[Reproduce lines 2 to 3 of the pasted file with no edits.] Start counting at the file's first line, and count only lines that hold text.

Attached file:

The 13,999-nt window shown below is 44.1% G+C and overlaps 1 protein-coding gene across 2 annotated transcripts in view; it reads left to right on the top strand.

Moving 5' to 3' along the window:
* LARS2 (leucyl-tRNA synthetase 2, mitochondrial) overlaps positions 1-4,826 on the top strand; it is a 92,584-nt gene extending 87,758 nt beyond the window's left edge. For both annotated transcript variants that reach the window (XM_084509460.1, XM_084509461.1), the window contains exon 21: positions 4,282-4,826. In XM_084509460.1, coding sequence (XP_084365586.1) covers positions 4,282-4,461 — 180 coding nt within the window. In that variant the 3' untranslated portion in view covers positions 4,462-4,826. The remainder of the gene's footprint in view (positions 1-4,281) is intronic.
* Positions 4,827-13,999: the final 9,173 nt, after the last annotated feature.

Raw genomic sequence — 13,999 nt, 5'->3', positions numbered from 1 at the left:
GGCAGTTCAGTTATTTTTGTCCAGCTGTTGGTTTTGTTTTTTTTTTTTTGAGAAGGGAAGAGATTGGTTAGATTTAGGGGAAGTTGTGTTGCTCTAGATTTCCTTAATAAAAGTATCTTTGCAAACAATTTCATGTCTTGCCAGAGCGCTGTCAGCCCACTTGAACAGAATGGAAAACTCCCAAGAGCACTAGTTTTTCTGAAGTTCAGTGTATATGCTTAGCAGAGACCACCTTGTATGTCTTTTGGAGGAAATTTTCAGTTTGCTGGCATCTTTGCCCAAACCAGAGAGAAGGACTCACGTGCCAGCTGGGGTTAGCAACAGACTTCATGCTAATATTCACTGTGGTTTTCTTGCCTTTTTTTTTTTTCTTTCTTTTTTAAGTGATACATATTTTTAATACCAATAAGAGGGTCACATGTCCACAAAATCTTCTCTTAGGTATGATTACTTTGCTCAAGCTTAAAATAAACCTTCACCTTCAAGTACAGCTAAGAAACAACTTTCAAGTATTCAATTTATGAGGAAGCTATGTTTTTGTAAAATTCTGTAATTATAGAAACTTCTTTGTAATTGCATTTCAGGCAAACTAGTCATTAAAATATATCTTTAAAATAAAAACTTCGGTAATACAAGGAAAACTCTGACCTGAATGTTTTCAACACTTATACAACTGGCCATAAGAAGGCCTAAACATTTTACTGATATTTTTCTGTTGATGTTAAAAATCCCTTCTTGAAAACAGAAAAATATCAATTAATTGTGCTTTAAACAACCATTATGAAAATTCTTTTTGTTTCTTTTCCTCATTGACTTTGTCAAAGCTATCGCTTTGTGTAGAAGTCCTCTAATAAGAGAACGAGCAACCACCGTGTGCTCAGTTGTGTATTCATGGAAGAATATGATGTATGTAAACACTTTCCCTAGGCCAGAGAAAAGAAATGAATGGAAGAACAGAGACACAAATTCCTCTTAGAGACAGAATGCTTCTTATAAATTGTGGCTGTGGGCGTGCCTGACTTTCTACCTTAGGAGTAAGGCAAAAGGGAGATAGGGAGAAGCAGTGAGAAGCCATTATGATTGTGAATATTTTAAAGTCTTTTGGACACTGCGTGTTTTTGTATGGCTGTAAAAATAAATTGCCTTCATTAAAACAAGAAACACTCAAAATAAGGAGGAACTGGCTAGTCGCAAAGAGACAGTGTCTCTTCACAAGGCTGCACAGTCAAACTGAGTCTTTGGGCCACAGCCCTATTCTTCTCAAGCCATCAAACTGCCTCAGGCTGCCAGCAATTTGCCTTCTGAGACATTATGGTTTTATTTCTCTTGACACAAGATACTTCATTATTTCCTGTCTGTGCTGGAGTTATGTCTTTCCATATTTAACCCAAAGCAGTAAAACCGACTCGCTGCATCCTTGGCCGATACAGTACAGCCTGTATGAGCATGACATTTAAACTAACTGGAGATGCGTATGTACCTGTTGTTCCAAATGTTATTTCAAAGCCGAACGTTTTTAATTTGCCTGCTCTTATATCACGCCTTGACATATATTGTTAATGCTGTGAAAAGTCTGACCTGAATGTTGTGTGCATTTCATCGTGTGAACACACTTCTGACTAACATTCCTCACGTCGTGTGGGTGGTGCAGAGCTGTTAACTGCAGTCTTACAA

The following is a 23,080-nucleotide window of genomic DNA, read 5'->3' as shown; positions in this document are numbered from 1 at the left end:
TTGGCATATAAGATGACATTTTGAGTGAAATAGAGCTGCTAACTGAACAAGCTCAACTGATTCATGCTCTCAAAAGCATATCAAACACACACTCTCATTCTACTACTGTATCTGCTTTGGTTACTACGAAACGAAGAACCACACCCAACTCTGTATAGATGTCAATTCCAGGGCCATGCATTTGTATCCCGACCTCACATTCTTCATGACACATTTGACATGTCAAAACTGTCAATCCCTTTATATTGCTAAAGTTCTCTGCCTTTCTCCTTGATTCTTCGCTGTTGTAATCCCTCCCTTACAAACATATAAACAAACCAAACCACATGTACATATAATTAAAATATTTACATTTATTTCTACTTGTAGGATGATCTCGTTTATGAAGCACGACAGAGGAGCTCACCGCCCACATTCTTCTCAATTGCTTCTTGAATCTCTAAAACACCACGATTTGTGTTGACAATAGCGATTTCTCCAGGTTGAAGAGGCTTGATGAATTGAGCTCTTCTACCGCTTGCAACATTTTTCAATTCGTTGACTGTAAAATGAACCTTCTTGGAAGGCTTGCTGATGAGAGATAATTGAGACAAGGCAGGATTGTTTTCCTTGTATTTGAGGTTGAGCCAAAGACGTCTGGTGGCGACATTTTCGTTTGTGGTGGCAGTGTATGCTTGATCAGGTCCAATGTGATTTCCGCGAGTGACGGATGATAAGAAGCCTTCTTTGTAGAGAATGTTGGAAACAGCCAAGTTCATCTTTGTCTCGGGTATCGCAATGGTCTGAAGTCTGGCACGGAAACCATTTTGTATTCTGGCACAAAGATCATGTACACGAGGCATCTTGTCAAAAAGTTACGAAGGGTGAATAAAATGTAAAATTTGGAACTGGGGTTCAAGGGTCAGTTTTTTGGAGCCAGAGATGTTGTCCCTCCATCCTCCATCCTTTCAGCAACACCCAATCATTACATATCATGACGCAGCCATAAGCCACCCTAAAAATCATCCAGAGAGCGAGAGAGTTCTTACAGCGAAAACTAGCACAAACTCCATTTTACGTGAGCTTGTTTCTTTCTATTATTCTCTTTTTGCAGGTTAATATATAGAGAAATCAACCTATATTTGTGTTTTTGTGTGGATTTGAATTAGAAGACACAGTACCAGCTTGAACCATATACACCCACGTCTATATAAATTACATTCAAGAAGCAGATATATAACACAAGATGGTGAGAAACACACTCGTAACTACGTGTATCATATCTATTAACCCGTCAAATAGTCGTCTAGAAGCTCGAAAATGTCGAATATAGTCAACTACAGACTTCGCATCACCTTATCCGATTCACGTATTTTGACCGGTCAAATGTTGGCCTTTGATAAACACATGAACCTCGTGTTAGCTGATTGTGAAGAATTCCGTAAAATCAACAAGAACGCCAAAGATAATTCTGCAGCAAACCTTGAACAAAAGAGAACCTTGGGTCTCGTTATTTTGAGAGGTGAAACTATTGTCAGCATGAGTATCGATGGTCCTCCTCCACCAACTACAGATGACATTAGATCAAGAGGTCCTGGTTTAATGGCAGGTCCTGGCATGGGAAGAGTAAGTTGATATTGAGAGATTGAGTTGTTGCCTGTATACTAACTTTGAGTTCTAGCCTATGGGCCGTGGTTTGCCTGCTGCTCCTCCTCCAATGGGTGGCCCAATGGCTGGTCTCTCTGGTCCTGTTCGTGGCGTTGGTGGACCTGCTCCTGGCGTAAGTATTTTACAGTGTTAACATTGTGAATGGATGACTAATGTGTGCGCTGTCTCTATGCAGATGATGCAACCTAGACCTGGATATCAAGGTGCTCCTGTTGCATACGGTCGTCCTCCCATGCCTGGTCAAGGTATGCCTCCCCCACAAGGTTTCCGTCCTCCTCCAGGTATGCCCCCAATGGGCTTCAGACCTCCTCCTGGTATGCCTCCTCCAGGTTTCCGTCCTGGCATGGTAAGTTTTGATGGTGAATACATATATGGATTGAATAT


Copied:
Moving 5' to 3' along the window:
* LARS2 (leucyl-tRNA synthetase 2, mitochondrial) overlaps positions 1-4,826 on the top strand; it is a 92,584-nt gene extending 87,758 nt beyond the window's left edge. For both annotated transcript variants that reach the window (XM_084509460.1, XM_084509461.1), the window contains exon 21: positions 4,282-4,826. In XM_084509460.1, coding sequence (XP_084365586.1) covers positions 4,282-4,461 — 180 coding nt within the window. In that variant the 3' untranslated portion in view covers positions 4,462-4,826. The remainder of the gene's footprint in view (positions 1-4,281) is intronic.